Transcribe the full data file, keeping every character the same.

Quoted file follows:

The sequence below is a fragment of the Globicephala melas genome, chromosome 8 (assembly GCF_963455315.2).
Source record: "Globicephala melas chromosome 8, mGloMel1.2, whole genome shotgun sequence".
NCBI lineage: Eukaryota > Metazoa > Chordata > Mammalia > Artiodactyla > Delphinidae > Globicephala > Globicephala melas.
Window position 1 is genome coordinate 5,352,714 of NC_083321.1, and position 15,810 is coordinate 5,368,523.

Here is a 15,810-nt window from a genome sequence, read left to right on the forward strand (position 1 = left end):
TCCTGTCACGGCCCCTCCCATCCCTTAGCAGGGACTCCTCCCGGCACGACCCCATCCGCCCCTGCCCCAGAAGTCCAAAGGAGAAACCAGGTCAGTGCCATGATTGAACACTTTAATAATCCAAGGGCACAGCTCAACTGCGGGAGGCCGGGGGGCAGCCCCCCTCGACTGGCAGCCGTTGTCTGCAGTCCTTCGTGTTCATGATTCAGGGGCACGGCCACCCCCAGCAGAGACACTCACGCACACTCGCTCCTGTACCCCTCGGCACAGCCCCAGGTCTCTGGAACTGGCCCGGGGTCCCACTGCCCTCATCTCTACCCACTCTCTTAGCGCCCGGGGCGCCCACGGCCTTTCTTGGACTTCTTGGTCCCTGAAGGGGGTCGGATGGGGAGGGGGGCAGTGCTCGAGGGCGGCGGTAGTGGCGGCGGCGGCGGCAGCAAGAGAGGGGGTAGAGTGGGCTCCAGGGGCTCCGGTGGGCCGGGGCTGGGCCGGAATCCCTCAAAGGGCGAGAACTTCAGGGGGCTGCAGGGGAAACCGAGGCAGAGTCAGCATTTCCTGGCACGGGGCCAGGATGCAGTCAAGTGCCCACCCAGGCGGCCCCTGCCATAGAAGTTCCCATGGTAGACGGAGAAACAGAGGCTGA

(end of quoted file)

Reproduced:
The sequence below is a fragment of the Globicephala melas genome, chromosome 8 (assembly GCF_963455315.2).
Source record: "Globicephala melas chromosome 8, mGloMel1.2, whole genome shotgun sequence".
NCBI lineage: Eukaryota > Metazoa > Chordata > Mammalia > Artiodactyla > Delphinidae > Globicephala > Globicephala melas.
Window position 1 is genome coordinate 5,352,714 of NC_083321.1, and position 15,810 is coordinate 5,368,523.

Here is a 15,810-nt window from a genome sequence, read left to right on the forward strand (position 1 = left end):
TCCTGTCACGGCCCCTCCCATCCCTTAGCAGGGACTCCTCCCGGCACGACCCCATCCGCCCCTGCCCCAGAAGTCCAAAGGAGAAACCAGGTCAGTGCCATGATTGAACACTTTAATAATCCAAGGGCACAGCTCAACTGCGGGAGGCCGGGGGGCAGCCCCCCTCGACTGGCAGCCGTTGTCTGCAGTCCTTCGTGTTCATGATTCAGGGGCACGGCCACCCCCAGCAGAGACACTCACGCACACTCGCTCCTGTACCCCTCGGCACAGCCCCAGGTCTCTGGAACTGGCCCGGGGTCCCACTGCCCTCATCTCTACCCACTCTCTTAGCGCCCGGGGCGCCCACGGCCTTTCTTGGACTTCTTGGTCCCTGAAGGGGGTCGGATGGGGAGGGGGGCAGTGCTCGAGGGCGGCGGTAGTGGCGGCGGCGGCGGCAGCAAGAGAGGGGGTAGAGTGGGCTCCAGGGGCTCCGGTGGGCCGGGGCTGGGCCGGAATCCCTCAAAGGGCGAGAACTTCAGGGGGCTGCAGGGGAAACCGAGGCAGAGTCAGCATTTCCTGGCACGGGGCCAGGATGCAGTCAAGTGCCCACCCAGGCGGCCCCTGCCATAGAAGTTCCCATGGTAGACGGAGAAACAGAGGCTGA